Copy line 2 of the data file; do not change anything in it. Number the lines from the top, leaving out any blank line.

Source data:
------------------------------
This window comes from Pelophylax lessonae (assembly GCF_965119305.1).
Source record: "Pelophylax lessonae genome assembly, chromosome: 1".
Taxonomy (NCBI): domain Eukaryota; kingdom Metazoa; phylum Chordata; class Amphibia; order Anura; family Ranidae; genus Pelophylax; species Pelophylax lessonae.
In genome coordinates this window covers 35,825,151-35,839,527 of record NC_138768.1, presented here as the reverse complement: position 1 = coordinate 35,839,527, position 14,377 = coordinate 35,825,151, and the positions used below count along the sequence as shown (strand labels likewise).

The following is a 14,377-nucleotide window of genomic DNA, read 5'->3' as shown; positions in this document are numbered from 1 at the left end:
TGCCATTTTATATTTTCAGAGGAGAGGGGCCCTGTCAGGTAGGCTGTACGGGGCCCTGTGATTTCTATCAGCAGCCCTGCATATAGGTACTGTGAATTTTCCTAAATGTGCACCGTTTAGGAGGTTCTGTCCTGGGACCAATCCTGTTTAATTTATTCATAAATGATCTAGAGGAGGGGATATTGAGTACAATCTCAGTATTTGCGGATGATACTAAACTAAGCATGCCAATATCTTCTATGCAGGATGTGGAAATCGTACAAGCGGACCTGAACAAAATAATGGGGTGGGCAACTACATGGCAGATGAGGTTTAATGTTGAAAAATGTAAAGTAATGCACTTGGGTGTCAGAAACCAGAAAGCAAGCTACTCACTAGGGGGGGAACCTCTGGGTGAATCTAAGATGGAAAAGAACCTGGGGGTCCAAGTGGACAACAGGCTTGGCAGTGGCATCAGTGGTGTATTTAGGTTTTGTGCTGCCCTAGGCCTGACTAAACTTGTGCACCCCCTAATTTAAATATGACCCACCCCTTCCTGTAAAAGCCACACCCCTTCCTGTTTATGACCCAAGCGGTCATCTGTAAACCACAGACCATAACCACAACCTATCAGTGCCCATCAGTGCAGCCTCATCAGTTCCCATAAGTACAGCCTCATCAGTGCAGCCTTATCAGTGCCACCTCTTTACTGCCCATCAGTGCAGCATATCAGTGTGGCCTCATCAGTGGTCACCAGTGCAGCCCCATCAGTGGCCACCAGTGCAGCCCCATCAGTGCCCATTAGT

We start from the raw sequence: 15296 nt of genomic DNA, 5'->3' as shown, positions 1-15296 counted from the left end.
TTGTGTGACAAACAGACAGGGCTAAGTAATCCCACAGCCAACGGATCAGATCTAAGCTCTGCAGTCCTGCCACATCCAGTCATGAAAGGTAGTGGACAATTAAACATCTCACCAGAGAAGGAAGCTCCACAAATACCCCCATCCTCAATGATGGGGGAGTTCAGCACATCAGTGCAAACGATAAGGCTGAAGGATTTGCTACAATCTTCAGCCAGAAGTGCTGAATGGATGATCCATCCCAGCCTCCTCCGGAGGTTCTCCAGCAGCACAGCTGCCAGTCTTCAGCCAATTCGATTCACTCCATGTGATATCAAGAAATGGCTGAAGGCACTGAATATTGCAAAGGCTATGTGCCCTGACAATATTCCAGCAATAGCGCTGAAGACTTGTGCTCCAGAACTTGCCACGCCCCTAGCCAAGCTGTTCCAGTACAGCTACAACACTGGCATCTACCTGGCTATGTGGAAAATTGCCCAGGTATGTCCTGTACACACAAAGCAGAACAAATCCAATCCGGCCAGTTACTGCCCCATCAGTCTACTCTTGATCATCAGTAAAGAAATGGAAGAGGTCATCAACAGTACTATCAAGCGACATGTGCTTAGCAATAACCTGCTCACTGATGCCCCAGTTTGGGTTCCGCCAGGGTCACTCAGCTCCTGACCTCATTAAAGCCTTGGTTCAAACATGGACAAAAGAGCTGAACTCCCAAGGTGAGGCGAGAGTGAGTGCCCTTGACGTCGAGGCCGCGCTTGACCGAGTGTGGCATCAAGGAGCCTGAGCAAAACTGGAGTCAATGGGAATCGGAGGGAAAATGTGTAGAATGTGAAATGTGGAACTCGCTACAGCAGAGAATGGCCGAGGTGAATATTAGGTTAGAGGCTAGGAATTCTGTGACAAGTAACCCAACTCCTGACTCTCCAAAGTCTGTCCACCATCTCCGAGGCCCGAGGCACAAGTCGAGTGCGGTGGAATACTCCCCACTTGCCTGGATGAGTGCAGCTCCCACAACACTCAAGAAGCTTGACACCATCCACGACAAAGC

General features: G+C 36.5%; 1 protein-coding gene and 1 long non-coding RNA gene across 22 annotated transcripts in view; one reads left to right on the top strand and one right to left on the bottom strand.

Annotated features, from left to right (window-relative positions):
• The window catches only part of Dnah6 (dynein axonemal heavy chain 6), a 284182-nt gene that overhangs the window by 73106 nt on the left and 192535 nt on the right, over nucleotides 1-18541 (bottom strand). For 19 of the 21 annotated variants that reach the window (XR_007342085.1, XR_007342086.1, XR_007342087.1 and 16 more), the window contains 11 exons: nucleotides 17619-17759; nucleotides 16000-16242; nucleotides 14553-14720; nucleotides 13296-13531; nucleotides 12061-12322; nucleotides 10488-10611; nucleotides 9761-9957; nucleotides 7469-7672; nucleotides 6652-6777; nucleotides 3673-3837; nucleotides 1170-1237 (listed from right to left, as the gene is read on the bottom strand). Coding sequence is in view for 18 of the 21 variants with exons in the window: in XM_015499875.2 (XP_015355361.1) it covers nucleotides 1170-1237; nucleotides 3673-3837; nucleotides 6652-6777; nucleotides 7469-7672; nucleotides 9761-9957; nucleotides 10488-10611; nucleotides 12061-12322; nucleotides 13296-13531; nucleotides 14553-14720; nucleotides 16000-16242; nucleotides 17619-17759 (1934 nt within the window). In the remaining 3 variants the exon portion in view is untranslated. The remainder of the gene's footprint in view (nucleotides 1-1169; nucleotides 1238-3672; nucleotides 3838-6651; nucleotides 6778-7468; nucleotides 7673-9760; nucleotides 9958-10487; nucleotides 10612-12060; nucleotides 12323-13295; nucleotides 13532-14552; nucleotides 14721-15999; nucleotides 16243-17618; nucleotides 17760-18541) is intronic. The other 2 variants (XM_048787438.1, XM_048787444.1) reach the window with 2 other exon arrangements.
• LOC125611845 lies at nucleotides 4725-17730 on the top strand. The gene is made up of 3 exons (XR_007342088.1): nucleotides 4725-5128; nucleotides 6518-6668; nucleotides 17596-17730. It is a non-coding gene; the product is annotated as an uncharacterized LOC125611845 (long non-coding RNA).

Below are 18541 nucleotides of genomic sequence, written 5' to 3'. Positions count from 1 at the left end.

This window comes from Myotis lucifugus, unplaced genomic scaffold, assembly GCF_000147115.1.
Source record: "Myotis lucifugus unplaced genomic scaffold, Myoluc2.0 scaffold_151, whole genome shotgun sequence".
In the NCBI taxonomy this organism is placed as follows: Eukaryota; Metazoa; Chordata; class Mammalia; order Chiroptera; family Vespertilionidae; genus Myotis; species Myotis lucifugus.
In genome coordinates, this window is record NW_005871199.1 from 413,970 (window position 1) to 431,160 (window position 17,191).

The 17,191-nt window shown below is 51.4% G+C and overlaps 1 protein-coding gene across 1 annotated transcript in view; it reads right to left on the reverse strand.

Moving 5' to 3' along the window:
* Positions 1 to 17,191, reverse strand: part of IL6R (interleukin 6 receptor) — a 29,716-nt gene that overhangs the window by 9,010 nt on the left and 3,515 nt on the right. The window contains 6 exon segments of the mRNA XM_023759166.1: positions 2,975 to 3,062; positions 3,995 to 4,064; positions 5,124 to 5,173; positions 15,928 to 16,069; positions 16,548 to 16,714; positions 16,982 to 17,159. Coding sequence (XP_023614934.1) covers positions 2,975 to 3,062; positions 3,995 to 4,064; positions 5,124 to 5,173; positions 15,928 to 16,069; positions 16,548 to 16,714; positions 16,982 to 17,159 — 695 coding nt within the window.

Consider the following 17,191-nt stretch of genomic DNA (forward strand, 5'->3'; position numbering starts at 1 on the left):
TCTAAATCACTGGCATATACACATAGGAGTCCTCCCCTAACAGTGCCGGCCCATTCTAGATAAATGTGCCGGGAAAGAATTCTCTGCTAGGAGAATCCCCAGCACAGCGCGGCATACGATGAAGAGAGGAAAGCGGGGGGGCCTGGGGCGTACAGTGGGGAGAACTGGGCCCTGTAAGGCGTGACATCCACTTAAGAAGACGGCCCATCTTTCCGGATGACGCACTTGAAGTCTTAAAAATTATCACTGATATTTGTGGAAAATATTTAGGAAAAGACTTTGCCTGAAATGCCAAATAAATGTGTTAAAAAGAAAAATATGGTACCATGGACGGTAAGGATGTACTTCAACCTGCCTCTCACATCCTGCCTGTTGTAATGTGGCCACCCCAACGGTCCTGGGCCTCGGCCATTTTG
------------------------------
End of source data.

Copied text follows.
Source record: "Pelophylax lessonae genome assembly, chromosome: 1".